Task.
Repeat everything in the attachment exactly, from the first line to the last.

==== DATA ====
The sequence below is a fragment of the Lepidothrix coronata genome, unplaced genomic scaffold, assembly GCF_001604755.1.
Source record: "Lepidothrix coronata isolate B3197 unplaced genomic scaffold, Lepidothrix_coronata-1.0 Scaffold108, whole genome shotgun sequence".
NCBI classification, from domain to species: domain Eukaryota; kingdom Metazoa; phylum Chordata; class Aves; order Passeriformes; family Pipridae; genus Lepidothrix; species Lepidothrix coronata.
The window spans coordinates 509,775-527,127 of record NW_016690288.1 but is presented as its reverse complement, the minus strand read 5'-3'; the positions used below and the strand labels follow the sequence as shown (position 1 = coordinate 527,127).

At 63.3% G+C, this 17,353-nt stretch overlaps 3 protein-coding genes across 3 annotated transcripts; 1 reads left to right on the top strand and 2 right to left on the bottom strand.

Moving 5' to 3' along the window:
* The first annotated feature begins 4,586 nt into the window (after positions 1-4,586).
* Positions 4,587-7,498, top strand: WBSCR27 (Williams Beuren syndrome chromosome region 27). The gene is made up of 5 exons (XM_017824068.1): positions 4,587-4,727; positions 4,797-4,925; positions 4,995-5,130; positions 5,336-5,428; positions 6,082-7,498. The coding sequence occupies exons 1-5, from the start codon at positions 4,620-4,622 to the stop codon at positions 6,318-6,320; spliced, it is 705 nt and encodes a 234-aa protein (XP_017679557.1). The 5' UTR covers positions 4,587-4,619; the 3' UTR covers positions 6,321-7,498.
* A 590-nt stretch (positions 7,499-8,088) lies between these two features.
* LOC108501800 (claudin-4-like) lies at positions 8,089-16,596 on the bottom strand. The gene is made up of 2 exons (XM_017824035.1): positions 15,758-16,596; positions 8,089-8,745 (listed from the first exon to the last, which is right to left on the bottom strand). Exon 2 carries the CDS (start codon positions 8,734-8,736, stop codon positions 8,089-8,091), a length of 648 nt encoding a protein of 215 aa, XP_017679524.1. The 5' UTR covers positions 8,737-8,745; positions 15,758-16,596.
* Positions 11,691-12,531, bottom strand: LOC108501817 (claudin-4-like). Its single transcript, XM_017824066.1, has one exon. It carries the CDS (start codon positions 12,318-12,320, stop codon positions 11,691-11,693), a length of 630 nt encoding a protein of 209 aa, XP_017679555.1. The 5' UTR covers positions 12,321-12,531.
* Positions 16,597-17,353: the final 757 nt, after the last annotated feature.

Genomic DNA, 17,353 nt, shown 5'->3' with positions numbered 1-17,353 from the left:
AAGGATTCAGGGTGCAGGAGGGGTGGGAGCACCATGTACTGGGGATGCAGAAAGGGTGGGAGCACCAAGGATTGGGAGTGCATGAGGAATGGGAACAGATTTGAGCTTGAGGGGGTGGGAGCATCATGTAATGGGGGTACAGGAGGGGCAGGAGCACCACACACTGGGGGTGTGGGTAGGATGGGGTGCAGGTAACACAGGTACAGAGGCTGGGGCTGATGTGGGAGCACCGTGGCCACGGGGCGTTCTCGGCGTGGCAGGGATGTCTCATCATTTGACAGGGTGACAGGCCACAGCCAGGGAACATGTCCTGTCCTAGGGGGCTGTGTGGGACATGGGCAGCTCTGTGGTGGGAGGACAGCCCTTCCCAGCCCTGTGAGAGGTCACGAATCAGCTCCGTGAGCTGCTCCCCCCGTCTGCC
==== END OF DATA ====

The sequence below is a fragment of the Lepidothrix coronata genome, unplaced genomic scaffold, assembly GCF_001604755.1.
Source record: "Lepidothrix coronata isolate B3197 unplaced genomic scaffold, Lepidothrix_coronata-1.0 Scaffold108, whole genome shotgun sequence".
NCBI classification, from domain to species: domain Eukaryota; kingdom Metazoa; phylum Chordata; class Aves; order Passeriformes; family Pipridae; genus Lepidothrix; species Lepidothrix coronata.
The window spans coordinates 509,775-527,127 of record NW_016690288.1 but is presented as its reverse complement, the minus strand read 5'-3'; the positions used below and the strand labels follow the sequence as shown (position 1 = coordinate 527,127).

At 63.3% G+C, this 17,353-nt stretch overlaps 3 protein-coding genes across 3 annotated transcripts; 1 reads left to right on the top strand and 2 right to left on the bottom strand.

Moving 5' to 3' along the window:
* The first annotated feature begins 4,586 nt into the window (after positions 1-4,586).
* Positions 4,587-7,498, top strand: WBSCR27 (Williams Beuren syndrome chromosome region 27). The gene is made up of 5 exons (XM_017824068.1): positions 4,587-4,727; positions 4,797-4,925; positions 4,995-5,130; positions 5,336-5,428; positions 6,082-7,498. The coding sequence occupies exons 1-5, from the start codon at positions 4,620-4,622 to the stop codon at positions 6,318-6,320; spliced, it is 705 nt and encodes a 234-aa protein (XP_017679557.1). The 5' UTR covers positions 4,587-4,619; the 3' UTR covers positions 6,321-7,498.
* A 590-nt stretch (positions 7,499-8,088) lies between these two features.
* LOC108501800 (claudin-4-like) lies at positions 8,089-16,596 on the bottom strand. The gene is made up of 2 exons (XM_017824035.1): positions 15,758-16,596; positions 8,089-8,745 (listed from the first exon to the last, which is right to left on the bottom strand). Exon 2 carries the CDS (start codon positions 8,734-8,736, stop codon positions 8,089-8,091), a length of 648 nt encoding a protein of 215 aa, XP_017679524.1. The 5' UTR covers positions 8,737-8,745; positions 15,758-16,596.
* Positions 11,691-12,531, bottom strand: LOC108501817 (claudin-4-like). Its single transcript, XM_017824066.1, has one exon. It carries the CDS (start codon positions 12,318-12,320, stop codon positions 11,691-11,693), a length of 630 nt encoding a protein of 209 aa, XP_017679555.1. The 5' UTR covers positions 12,321-12,531.
* Positions 16,597-17,353: the final 757 nt, after the last annotated feature.

Genomic DNA, 17,353 nt, shown 5'->3' with positions numbered 1-17,353 from the left:
AAGGATTCAGGGTGCAGGAGGGGTGGGAGCACCATGTACTGGGGATGCAGAAAGGGTGGGAGCACCAAGGATTGGGAGTGCATGAGGAATGGGAACAGATTTGAGCTTGAGGGGGTGGGAGCATCATGTAATGGGGGTACAGGAGGGGCAGGAGCACCACACACTGGGGGTGTGGGTAGGATGGGGTGCAGGTAACACAGGTACAGAGGCTGGGGCTGATGTGGGAGCACCGTGGCCACGGGGCGTTCTCGGCGTGGCAGGGATGTCTCATCATTTGACAGGGTGACAGGCCACAGCCAGGGAACATGTCCTGTCCTAGGGGGCTGTGTGGGACATGGGCAGCTCTGTGGTGGGAGGACAGCCCTTCCCAGCCCTGTGAGAGGTCACGAATCAGCTCCGTGAGCTGCTCCCCCCGTCTGCC